This summer, the Sisters of Mercy hosted StoryCorps Door-to-Door at their convent on Carlow University’s campus in Pittsburgh, Pennsylvania. My co-Facilitator, Mitra Bonshahi, and I recorded stories with nuns from different congregations about their lives committed to service and the Catholic faith.
I met Sisters Rosella Lacovitch and Sally Witt, both Sisters of St. Joseph in Baden, Pennsylvania, who spoke of their work with the Sisters of Mercy. Sister Rosella reflected on her time teaching at a school in the 1970′s in the Hill District, an inner city, predominantly African-American neighborhood of Pittsburgh.
In August, StoryCorps Door-to-Door travelled to Pittsburgh, Pennsylvania, to record more stories of Cities Of Service members. On this trip, we heard the voices of the volunteers, non-profit staff, and community officials who work together on the Love Your Block Initiative, a program that funds garden renewals and community beautification projects. From volunteers to full-time non-profit staff, Pittsburghers work together not only to improve their city but also to inspire future generations to maintain Pittsburgh’s beauty. Stories were shared between co-workers, friends and even family members who work with one another. (more…)
For most job interviews, we prepare ourselves to talk about our career accomplishments, our strengths, and what we could bring to a company. However, if you apply for a position at the Children’s Museum of Pittsburgh, they will ask, “How did you play as a child?”
Last month, StoryCorps visited the Children’s Museum of Pittsburgh in Pennsylvania, where the museum’s patrons, staff, and aficionados shared their own stories of playing as children and why they are all committed to helping this institution foster creativity and a love for learning in the next generation. It is no wonder why the Children’s Museum is a recipient of the National Medal from the Institute of Museum and Library Services (IMLS).
Facilitator Nadja Middleton waves farewell, having passed the facilitating torch to Lisa Janicki. The MobileBooth East pulls out of Pittsburgh and heads for rivers further north. Next stop: Canton, NY, in St. Lawrence County.
Frances Wise, a 91 year old StoryCorps participant, raised the fashion bar at a DUQ gathering at the Carnegie Library in Pittsburgh.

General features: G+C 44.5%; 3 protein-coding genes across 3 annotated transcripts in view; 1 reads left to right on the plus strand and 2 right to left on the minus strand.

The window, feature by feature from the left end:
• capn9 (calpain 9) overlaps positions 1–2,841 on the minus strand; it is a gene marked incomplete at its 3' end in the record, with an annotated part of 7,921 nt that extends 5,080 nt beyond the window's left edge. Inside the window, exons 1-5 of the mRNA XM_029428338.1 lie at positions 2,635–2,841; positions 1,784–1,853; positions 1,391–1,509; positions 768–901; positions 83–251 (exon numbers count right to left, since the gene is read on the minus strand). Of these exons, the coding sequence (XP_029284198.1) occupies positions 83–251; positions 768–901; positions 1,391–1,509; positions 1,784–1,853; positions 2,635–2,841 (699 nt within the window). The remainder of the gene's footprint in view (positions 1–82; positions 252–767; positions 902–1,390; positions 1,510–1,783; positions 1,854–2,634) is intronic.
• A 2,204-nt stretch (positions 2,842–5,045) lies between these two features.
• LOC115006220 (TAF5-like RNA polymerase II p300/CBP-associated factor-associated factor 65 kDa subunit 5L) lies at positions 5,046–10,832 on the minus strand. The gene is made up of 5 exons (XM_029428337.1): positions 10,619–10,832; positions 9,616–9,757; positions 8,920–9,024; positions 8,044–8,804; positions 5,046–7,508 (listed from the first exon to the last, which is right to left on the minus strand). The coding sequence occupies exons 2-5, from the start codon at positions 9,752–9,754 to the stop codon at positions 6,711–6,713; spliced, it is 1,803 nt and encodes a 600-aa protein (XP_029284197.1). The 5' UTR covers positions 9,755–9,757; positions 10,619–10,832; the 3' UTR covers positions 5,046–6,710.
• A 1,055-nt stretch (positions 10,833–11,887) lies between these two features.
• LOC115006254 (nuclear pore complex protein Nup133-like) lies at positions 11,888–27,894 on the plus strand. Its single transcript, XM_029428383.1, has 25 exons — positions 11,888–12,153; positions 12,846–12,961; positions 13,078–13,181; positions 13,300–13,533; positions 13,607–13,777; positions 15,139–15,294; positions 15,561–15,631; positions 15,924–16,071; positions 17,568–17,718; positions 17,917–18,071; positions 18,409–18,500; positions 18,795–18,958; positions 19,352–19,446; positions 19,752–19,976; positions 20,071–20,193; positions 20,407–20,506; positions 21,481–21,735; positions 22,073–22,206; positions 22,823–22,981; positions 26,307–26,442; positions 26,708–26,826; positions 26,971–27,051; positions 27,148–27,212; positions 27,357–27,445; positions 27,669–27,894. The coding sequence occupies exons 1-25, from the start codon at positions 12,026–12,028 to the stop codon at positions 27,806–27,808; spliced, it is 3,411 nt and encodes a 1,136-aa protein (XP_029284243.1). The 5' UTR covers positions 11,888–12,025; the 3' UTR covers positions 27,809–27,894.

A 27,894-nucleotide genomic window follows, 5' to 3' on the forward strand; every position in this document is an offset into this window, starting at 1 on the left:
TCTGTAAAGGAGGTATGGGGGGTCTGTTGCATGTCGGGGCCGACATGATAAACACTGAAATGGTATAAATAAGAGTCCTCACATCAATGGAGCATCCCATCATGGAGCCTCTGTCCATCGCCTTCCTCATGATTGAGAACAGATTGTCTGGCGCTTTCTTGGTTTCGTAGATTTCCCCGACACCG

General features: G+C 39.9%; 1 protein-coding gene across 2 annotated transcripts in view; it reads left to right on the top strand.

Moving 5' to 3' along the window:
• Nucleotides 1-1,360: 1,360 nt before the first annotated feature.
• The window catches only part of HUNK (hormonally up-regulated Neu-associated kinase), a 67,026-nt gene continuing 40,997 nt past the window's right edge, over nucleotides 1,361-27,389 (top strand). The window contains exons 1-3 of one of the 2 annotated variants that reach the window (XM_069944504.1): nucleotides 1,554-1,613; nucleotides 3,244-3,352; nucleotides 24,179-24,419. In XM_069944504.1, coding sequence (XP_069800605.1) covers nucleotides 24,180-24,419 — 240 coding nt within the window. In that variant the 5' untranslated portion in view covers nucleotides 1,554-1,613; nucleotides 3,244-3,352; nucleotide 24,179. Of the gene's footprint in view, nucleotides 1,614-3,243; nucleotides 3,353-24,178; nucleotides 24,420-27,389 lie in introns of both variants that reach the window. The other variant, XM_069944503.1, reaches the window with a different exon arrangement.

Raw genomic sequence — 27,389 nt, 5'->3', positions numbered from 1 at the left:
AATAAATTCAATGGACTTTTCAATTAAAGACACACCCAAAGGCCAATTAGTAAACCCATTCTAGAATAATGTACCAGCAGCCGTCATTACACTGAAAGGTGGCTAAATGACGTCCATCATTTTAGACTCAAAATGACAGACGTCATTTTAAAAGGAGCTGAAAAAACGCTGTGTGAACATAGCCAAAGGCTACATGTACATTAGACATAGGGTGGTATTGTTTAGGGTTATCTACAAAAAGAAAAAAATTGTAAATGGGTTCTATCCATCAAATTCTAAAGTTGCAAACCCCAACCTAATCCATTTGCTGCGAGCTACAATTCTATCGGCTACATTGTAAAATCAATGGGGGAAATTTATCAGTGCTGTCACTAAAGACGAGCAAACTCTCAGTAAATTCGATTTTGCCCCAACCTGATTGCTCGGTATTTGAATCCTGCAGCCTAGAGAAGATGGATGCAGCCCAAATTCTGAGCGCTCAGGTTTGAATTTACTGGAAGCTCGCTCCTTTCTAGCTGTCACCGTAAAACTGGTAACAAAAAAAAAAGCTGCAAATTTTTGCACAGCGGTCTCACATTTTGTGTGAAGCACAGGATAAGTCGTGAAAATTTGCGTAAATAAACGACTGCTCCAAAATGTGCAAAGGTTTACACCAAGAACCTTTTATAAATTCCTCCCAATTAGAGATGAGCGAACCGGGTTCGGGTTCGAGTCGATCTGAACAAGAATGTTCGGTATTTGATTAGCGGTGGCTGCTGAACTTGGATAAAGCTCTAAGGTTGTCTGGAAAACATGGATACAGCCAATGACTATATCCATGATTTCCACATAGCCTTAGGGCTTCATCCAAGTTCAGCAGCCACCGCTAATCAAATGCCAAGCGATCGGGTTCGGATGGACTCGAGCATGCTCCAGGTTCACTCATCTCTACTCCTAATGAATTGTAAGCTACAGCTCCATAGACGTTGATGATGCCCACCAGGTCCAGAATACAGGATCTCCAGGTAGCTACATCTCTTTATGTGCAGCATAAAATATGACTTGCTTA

Jonathan Borofsky’s sculpture is planted right on the campus of his alma mater, Carnegie Mellon University. At the base of the pole stand 3 fiberglass figures and 2 StoryCorps facilitators. Michael Ramberg and his replacement Sarah Kramer gaze at the 80 foot pole erected before them.
The artist says he sees his piece as a “celebration of the human potential for discovering who we are and where we need to go”. As Michael leaves the mobile booth tour, he appears ready to tap into that potential and walk to the sky!
After moving to Pittsburgh a few years ago, Carolyn Lambert (right) started dreaming of life on the river and conceiving the Ohio River Lifeboat Project. With funding from community organizations and the help of talented friends, Carolyn renovated and furbished an eco-customized pontoon boat which she plans to drive down the Ohio river over the course of the summer. At each stop, those who have stories about the river will be invited on board to share them along with a potluck dinner. We had no stories to tell about the Ohio river but got invited for dinner nonetheless! Carolyn plans to record peoples stories and produce an audio documentary for national distribution. In the meantime we recorded her story at our StoryBooth.
Michael Bisegna (right) gave us an audio tour of the Carrie Furnaces in Swissvale, PA, where he worked for decades. StoryCorps was there to record him and George Brown (left) swapping stories of working in the steel mills. The Pittsburgh area steel industry was for a long time one of the world’s most prolific and attracted many European immigrants like Michael and George’s parents and/ or grandparents. Until the industry’s collapse in the 70s and 80s, steel mills were the area’s major employer and helped build the country’s infrastructure.